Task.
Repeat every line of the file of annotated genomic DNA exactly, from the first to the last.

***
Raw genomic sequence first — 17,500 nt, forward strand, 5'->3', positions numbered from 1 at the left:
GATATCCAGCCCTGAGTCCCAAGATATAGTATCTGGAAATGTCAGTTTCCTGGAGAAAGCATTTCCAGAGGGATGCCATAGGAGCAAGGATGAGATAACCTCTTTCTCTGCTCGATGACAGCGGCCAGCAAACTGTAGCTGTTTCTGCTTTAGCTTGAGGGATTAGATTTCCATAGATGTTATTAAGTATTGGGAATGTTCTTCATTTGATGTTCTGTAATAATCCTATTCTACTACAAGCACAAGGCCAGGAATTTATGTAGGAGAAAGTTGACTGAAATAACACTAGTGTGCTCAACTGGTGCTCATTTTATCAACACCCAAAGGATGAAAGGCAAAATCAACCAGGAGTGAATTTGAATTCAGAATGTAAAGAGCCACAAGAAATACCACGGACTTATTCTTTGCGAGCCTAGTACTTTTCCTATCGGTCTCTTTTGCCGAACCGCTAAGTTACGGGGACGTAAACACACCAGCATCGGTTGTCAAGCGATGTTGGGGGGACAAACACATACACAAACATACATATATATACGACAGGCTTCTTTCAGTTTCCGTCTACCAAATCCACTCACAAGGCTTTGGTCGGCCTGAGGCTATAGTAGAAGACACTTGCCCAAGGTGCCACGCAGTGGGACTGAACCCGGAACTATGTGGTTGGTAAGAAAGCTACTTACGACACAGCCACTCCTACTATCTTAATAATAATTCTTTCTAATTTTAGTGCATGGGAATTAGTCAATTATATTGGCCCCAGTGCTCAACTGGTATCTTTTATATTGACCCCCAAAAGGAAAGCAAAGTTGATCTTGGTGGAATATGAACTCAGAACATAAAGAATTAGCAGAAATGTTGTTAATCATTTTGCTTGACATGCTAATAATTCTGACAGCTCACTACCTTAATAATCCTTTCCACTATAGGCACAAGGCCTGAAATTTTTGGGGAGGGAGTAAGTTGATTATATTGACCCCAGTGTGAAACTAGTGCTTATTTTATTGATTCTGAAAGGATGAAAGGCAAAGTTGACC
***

Raw genomic sequence first — 17,500 nt, forward strand, 5'->3', positions numbered from 1 at the left:
GATATCCAGCCCTGAGTCCCAAGATATAGTATCTGGAAATGTCAGTTTCCTGGAGAAAGCATTTCCAGAGGGATGCCATAGGAGCAAGGATGAGATAACCTCTTTCTCTGCTCGATGACAGCGGCCAGCAAACTGTAGCTGTTTCTGCTTTAGCTTGAGGGATTAGATTTCCATAGATGTTATTAAGTATTGGGAATGTTCTTCATTTGATGTTCTGTAATAATCCTATTCTACTACAAGCACAAGGCCAGGAATTTATGTAGGAGAAAGTTGACTGAAATAACACTAGTGTGCTCAACTGGTGCTCATTTTATCAACACCCAAAGGATGAAAGGCAAAATCAACCAGGAGTGAATTTGAATTCAGAATGTAAAGAGCCACAAGAAATACCACGGACTTATTCTTTGCGAGCCTAGTACTTTTCCTATCGGTCTCTTTTGCCGAACCGCTAAGTTACGGGGACGTAAACACACCAGCATCGGTTGTCAAGCGATGTTGGGGGGACAAACACATACACAAACATACATATATATACGACAGGCTTCTTTCAGTTTCCGTCTACCAAATCCACTCACAAGGCTTTGGTCGGCCTGAGGCTATAGTAGAAGACACTTGCCCAAGGTGCCACGCAGTGGGACTGAACCCGGAACTATGTGGTTGGTAAGAAAGCTACTTACGACACAGCCACTCCTACTATCTTAATAATAATTCTTTCTAATTTTAGTGCATGGGAATTAGTCAATTATATTGGCCCCAGTGCTCAACTGGTATCTTTTATATTGACCCCCAAAAGGAAAGCAAAGTTGATCTTGGTGGAATATGAACTCAGAACATAAAGAATTAGCAGAAATGTTGTTAATCATTTTGCTTGACATGCTAATAATTCTGACAGCTCACTACCTTAATAATCCTTTCCACTATAGGCACAAGGCCTGAAATTTTTGGGGAGGGAGTAAGTTGATTATATTGACCCCAGTGTGAAACTAGTGCTTATTTTATTGATTCTGAAAGGATGAAAGGCAAAGTTGACC